WASHINGTON (BP)–The city council in Nashville, Tenn., is considering adding “sexual orientation” to its nondiscrimination code. Sold as “tolerance,” such a law leads directly to discrimination against people who think it is wrong for men to have sex with men and women to have sex with women.
“Sexual orientation” laws hijack civil rights and ensure persecution, at the outset, of the Boy Scouts. This has been the pattern from California to Maine to Florida.
People who engage in homosexual behavior have the same rights as other citizens but should not be given additional rights based on their willingness to perform peculiar — and often medically dangerous — sex acts.
Like other terms that swiftly achieve usage, “sexual orientation” is rarely examined. Yet “sexual orientation” is a radical challenge to the beliefs of all major religious faiths because it attacks the notion that sexual behavior has moral dimensions.
The underlying concept of “sexual orientation” is that all sexual behavior is equally valid. There are no good choices or bad choices, just inclinations. “Sexual orientation” laws are the legal embodiment of the old ’60s slogan, “If it feels good, do it.”
When such a naked rebuke to the moral order is inserted into the law, protections for the institutions of marriage and family cannot long survive. Traditional morality is recast as a form of “bigotry,” and “sexual orientation” becomes a springboard for more “gay” activism.
The first victims of any sexual orientation law are the Boy Scouts, who have good reason to keep their leadership free from men attracted sexually to males. For some insight on this, check out the recent troubles of the Boston Diocese of the Catholic Church.
In California, the state Supreme Court is considering banning all state judges from associating with the Boy Scouts because the Scouts are exempt from a statewide “sexual orientation” law. Good judges (mostly fathers) are being told to hang up their gavels or stop associating with this “hate group.” This is tolerance?
In many states, homosexual activists have persuaded public officials to punish the Scouts for their moral stance on homosexuality. More than two dozen United Way chapters have cut off the Scouts, and at least 359 school districts with a total of 4,418 schools in 10 states have taken action against the Scouts. They cite “sexual orientation” laws as their reason.
Nashville’s religious groups are being offered a “religious exemption” from the proposed ordinance. They shouldn’t buy it. If it is wrong for this immoral policy to be forced on the churches, it is wrong to force it on other citizens as well. This is not like taxation, which is a necessary and biblically prescribed government function from which churches and other nonprofit organizations are exempt. It is a matter of turning immorality into law, thus turning ordinary people into outlaws.
Religious exemptions are ultimately worthless. A District of Columbia human rights commission ordered Georgetown University, a Catholic college, to violate church doctrine and sponsor a pro-homosexual group on campus. A court agreed, saying the District’s “sexual orientation” law overrode the school’s religious freedom. It didn’t matter that neither “sexual orientation” nor sodomy are protected in the Constitution or that religion is specifically protected. In the hands of liberal judges, “sexual orientation” takes on a life of its own.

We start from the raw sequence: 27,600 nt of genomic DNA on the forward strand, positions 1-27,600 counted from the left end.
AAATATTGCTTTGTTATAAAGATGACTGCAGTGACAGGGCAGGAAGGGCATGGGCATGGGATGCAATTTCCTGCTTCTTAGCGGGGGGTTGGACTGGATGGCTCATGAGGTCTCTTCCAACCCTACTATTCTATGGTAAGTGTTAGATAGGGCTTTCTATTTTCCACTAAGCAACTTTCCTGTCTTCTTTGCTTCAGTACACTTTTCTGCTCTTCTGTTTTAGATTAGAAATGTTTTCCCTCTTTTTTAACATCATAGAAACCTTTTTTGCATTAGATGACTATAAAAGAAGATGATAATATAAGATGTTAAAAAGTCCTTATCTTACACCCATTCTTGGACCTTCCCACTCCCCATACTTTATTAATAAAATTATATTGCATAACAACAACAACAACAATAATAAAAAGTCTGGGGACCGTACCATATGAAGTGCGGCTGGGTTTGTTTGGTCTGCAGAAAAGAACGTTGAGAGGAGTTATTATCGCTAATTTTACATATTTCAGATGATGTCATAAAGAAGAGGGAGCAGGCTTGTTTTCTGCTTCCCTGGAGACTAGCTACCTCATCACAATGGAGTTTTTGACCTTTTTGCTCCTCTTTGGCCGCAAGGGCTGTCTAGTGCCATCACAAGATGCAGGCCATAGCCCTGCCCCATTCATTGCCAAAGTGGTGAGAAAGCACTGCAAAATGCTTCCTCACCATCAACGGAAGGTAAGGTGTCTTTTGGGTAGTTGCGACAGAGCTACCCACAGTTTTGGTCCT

City officials in Portland, Maine, recently canceled a grant for a Salvation Army meals-on-wheels program for senior citizens. Why? As a Christian denomination, the Salvation Army won’t provide marital benefits to homosexual employees, thus running afoul of the city’s “sexual orientation” law.
When the Portland “sexual orientation” ordinance was introduced, proponents argued, as they do in Nashville today, that it would merely ensure that “people won’t be fired for being ‘gay.'” Unlike the sorry history of Jim Crow laws, there is no evidence that this is so widespread that it requires a radical restructuring of civil rights. People are far more likely to be fired for objecting to “gay” activism in companies than for “being gay.”
In Canada, a “velvet curtain” is coming down as Canada adopts more “sexual orientation” laws. The mayor of London, Ontario, was hauled before Ontario’s human rights commission and fined for declining to declare “Gay Pride Weekend.” A Saskatchewan newspaper publisher and a man who bought an ad featuring a list of five biblical verses about homosexuality were fined $4,500 each. The Canadian Broadcast Standards Council has warned Dr. Laura Schlessinger and Dr. James Dobson not to discuss homosexuality, or the radio stations that carry their shows will lose their licenses. Again, this is tolerance?
Homosexual activists used to deny that they had anything to do with men demanding the right to wear dresses. But U.S. homosexual pressure groups have now added “transgender” rights to their list. Their goal is to create grounds for lawsuits on the basis of sexual confusion and cross-dressing, even in schools.
If Nashville’s public officials add “sexual orientation” to the city’s nondiscrimination code, they will provide instant legal special rights to any kind of sexual behavior, however perverse.
Most assuredly, they will guarantee that the Boy Scouts will find themselves in the cross-hairs of homosexual activists demanding the “right” to take boys out on camping trips.
Robert Knight is director of the Culture and Family Institute, an affiliate of Concerned Women for America, and a board member of Parents and Friends of Ex-Gays and Gays.